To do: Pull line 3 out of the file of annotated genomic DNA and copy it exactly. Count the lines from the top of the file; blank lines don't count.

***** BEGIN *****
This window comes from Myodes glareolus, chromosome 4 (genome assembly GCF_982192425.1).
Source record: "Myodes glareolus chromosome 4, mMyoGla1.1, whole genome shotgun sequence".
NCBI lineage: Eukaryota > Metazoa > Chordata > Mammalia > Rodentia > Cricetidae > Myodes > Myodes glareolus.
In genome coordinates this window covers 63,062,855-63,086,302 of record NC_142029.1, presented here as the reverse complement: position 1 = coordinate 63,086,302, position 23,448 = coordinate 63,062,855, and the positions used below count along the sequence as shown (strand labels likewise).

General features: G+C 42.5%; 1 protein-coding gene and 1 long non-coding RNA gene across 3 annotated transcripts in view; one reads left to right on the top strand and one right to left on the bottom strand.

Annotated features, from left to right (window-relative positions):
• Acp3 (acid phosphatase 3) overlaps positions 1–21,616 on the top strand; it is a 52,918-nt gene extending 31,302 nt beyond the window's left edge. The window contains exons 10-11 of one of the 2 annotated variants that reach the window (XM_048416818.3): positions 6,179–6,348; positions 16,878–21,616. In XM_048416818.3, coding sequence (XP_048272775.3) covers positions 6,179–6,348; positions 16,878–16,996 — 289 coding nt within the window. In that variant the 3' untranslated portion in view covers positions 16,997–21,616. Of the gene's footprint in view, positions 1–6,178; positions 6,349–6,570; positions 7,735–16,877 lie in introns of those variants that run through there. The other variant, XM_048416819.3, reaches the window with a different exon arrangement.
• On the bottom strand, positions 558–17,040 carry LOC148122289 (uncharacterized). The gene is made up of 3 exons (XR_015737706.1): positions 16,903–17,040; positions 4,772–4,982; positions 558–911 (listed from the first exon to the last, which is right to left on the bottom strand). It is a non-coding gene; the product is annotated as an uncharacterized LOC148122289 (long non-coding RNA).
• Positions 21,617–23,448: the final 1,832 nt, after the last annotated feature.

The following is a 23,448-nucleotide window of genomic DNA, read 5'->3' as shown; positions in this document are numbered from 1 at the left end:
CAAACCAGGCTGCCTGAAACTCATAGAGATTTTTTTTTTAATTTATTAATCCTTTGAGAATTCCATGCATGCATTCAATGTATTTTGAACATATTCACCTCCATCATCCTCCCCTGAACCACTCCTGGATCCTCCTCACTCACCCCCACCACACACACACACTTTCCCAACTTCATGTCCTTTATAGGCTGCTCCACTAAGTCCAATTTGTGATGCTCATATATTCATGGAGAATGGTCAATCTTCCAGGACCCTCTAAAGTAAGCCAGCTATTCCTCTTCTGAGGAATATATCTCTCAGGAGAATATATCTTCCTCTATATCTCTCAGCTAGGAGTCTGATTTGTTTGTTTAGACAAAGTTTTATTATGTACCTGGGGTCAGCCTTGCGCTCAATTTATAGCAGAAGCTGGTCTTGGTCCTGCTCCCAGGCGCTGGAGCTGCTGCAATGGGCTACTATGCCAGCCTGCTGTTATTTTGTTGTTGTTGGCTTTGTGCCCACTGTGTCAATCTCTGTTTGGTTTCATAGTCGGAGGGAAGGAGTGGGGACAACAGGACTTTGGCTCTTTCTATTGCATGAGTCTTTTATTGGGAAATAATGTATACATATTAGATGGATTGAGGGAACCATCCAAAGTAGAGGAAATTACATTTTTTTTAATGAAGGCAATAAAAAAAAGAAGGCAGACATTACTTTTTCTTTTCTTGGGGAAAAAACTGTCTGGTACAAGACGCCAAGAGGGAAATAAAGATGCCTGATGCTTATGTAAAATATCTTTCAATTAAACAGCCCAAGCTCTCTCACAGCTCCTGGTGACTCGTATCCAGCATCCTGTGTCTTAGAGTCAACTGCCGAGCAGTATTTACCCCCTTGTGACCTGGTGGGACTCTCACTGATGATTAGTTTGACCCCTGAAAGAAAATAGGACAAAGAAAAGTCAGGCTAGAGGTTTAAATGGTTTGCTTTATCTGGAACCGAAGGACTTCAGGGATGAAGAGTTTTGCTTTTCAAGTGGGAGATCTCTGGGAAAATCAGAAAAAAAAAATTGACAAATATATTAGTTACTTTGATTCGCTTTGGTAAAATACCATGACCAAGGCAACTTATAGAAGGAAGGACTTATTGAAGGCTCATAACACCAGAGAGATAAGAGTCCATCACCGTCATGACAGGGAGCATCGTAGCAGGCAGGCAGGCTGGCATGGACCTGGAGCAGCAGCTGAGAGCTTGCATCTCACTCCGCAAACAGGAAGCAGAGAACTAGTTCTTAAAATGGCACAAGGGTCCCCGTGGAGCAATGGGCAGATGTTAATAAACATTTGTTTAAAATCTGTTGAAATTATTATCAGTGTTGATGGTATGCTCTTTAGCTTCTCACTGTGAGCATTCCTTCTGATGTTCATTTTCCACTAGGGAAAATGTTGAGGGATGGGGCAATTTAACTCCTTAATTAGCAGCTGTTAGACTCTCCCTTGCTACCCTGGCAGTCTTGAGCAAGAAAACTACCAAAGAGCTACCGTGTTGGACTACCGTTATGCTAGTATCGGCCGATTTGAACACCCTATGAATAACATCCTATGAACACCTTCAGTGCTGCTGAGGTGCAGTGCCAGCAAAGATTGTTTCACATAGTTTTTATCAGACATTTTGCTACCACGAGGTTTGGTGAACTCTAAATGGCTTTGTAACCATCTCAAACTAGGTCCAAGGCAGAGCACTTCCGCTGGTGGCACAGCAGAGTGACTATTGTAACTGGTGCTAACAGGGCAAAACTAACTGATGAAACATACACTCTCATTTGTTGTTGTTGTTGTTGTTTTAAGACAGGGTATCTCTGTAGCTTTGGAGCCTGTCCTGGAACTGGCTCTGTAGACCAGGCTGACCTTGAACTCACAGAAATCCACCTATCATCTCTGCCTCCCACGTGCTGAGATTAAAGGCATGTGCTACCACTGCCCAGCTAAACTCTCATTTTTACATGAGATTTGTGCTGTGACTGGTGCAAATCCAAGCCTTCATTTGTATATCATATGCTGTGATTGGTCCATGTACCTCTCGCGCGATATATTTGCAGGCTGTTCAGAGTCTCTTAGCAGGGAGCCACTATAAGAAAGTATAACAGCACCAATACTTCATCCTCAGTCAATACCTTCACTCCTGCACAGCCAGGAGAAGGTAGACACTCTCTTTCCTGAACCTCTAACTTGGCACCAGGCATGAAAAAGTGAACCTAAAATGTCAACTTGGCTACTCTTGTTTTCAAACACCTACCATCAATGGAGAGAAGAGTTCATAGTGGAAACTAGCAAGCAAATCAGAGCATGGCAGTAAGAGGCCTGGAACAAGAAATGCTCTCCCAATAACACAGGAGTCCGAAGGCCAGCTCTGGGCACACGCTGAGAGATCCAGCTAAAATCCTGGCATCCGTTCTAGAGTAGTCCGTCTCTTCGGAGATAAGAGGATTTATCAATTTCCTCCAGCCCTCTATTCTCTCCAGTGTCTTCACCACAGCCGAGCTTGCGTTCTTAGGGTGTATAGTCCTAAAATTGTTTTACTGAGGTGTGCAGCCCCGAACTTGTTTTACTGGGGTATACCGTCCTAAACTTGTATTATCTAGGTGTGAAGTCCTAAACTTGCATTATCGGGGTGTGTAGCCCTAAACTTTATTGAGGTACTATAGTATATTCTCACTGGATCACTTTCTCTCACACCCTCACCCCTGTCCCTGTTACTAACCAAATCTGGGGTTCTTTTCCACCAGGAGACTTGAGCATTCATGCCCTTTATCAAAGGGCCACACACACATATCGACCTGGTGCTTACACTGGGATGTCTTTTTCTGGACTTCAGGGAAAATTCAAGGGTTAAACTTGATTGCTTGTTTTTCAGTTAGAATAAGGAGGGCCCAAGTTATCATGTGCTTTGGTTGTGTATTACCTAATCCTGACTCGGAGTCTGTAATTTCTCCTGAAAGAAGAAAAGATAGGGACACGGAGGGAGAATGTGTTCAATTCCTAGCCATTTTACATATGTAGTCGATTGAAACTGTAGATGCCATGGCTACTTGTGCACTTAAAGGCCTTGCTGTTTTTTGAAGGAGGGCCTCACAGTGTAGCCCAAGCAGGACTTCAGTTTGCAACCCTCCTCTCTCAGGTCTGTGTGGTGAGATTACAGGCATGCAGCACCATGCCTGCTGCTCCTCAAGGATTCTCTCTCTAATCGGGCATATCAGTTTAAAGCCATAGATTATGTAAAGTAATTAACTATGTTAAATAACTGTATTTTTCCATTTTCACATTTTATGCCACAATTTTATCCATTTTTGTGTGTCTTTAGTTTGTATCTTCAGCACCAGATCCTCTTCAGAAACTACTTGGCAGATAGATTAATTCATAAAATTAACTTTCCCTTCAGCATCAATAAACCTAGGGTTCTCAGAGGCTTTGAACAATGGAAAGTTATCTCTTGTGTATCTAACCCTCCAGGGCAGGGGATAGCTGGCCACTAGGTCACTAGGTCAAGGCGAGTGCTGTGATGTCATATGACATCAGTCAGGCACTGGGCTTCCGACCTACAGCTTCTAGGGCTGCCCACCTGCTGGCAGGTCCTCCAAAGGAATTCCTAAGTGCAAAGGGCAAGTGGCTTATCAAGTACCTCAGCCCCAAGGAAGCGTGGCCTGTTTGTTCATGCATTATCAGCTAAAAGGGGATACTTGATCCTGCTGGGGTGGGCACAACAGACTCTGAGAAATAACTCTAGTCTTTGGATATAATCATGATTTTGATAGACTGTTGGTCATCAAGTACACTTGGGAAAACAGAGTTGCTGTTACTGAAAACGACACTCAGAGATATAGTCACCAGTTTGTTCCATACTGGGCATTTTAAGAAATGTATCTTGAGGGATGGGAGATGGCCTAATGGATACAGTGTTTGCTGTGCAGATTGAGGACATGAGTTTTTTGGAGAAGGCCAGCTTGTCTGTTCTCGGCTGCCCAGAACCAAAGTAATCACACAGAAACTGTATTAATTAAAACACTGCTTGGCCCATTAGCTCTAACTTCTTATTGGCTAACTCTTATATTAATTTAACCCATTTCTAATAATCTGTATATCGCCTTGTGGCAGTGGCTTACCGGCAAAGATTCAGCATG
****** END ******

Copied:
NCBI lineage: Eukaryota > Metazoa > Chordata > Mammalia > Rodentia > Cricetidae > Myodes > Myodes glareolus.